"earned." If a student withdraws completely before completing 60% of the payment period, the 
percentage "earned" is equal to the percentage of the payment period that was completed. If the 
student withdraws after completing 60% of the payment period, the percentage earned is 100%. 
If the student has received more federal assistance than the calculated amount "earned," the 
school, the student or both must return the unearned funds to the appropriate federal programs. 

The school must return the lesser of the amount of federal funds that the student does 
not earn or the amount of institutional costs that the student incurred for the payment period 
multiplied by the percentage of funds "not earned." The student must return or repay, as 
appropriate, the remaining unearned federal funds. An exception is that students are not required 
to return 50% of the grant assistance received that is their responsibility to repay. 

It should be noted that the Institutional Refund Policy and the federal Return of Title 
IV Funds Policy (R2T4) are separate and distinct. Students who completely withdraw after 
Oglethorpe's refund period has passed and before 60% of the payment period has passed may owe 
a balance to the university previously covered by federal aid. The withdrawal date used in the 
R2T4 calculation varies depending on the individual student's situation. Students receiving federal 
assistance are advised to consult the Office of Financial Aid before initiating the withdrawal 
process to see how these new regulations will affect their eligibility. 

Student financial aid refunds must be distributed in the following order by federal 
regulation: 

1 . Federal Unsubsidized Stafford Loans 

2. Federal Subsidized Stafford Loans 

3. Federal Perkins Loan Program 

4. Federal PLUS loans 

5. Federal Pell Grant Program 

6. Federal SEOG Program 

7. Other federal aid programs 



S4 



Financial Obligations 



A student who has not met all financial obligations to the university will not be allowed 
to register for courses in subsequent academic sessions; he or she will not be allowed to receive a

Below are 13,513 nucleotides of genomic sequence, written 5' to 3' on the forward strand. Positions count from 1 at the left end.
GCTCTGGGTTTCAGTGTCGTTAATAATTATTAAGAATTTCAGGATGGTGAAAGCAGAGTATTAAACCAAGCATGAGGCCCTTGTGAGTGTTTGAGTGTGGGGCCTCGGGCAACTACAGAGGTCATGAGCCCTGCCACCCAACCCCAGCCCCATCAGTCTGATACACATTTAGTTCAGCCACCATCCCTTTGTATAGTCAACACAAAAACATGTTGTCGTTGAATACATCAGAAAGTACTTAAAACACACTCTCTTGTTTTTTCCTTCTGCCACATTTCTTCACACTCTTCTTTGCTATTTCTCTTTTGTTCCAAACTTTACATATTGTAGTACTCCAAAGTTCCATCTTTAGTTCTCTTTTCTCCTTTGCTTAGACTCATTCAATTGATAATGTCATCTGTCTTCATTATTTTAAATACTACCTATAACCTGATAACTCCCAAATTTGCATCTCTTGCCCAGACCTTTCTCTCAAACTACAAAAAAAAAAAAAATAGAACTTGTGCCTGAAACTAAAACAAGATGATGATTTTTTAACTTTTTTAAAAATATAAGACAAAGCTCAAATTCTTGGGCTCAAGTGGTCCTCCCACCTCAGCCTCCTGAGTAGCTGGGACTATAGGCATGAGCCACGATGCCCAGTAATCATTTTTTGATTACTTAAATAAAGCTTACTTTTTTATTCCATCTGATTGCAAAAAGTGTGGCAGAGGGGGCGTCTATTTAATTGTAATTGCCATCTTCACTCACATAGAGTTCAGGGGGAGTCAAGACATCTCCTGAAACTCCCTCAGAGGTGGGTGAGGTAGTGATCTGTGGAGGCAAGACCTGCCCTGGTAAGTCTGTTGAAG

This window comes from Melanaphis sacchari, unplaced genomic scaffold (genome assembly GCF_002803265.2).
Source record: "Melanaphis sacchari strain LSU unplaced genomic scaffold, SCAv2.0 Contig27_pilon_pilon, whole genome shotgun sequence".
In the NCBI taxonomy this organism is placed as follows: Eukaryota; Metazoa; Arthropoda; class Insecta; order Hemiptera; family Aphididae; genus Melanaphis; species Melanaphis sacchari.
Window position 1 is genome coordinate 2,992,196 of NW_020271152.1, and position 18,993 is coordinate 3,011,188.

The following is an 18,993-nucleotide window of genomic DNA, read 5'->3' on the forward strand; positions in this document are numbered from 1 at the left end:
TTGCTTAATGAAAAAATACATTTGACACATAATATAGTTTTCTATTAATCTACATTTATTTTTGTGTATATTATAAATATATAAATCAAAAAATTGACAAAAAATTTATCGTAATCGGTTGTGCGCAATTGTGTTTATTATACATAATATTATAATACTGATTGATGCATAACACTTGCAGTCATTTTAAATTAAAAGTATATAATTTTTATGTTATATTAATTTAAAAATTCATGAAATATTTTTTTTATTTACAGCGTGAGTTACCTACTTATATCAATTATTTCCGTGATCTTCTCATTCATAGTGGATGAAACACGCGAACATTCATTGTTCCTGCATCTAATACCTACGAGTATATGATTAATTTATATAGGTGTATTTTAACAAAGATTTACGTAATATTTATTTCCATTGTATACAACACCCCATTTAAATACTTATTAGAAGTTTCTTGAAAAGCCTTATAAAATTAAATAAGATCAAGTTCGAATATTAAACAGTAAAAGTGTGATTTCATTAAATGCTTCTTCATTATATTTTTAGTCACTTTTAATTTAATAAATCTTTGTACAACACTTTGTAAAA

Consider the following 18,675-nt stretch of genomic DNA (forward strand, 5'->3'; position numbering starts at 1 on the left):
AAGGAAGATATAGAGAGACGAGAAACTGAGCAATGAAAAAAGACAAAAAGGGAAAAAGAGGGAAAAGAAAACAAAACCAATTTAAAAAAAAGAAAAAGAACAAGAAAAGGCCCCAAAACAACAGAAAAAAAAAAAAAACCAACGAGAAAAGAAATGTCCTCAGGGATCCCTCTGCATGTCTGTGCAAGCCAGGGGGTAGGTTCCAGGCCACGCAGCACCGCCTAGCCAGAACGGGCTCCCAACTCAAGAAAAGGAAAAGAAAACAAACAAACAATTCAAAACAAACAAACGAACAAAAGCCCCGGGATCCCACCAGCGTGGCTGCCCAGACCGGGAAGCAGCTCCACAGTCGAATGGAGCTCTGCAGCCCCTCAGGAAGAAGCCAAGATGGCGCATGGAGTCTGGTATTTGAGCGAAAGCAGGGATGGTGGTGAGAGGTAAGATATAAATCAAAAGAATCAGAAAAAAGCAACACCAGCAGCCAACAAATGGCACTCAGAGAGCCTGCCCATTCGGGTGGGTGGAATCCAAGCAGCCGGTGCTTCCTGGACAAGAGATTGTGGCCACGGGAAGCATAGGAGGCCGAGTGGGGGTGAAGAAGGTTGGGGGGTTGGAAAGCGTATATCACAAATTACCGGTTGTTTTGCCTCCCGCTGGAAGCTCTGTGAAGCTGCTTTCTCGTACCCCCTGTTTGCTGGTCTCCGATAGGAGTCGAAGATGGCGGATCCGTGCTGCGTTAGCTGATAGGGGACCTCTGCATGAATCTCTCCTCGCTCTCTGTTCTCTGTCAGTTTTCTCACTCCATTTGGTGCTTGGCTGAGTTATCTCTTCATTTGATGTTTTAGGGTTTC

degree from the university; requests for transcripts will not be honored. 

Oglethorpe University retains the right to assess finance charges and/or late fees when 
a student's account is past due. In the event a student defaults on payment of his or her account, 
Oglethorpe retains the right to turn the account over to a third-party collection agency. Any cost 
of collections will be the responsibility of the student. 



55 



S(, 



Student Affairs 




57 



Orientation 

Oglethorpe University provides entering students with the opportunity to make a 
successful adjustment to college. The university community's tradition of close personal 
relationships results in an orientation program that fosters the development of these relationships 
and provides much needed information about the university. 

All entering Oglethorpe students must attend scheduled orientation activities in August 
or January. Throughout this process, students will learn about the academic program, support 
services and the life of the campus community. To facilitate the student's transition to college life, 
he or she must enroll in a section of Fresh Focus. For a full description of Fresh Focus, please see 
the Educational Enrichment section of this Bulletin. 

Additionally, Oglethorpe expects students entering in the fall to attend one-day Summer 
Orientation and Registration (SOAR) sessions to become familiar with the campus and curriculum. 
Students may select one of several possible dates over the summer. Typically, students select their 
course schedules, receive IDs and meet faculty, staff and other incoming students. The Office of 
Admission, in collaboration with the Office of Student Affairs and the provost, coordinates the 
SOAR program; the Office of Student Affairs, in collaboration with the Office of Admission and 
the provost, organizes the August and January orientations. 

Housing and Meals 

Campus housing is provided to full-time students enrolled in the undergraduate 
program on a space-available basis. All residence halls are coed, non-smoking facilities. A staff of 
resident assistants and housing professionals supervises each residential area. All freshmen and 
sophomores not living at home with a parent or legal guardian are required to live on campus. The 
residence halls close during the winter break at which time all residents must leave campus. 

All students living on campus must participate in the university meal plan. Twenty-four 
meals are served each week in the Emerson Student Center. Breakfast, lunch and dinner are served 
Monday through Friday. Brunch and dinner are served on Saturdays, Sundays and holidays. 
Sunday through Thursday nights, the dining hall will be open with late-evening choices from 9:00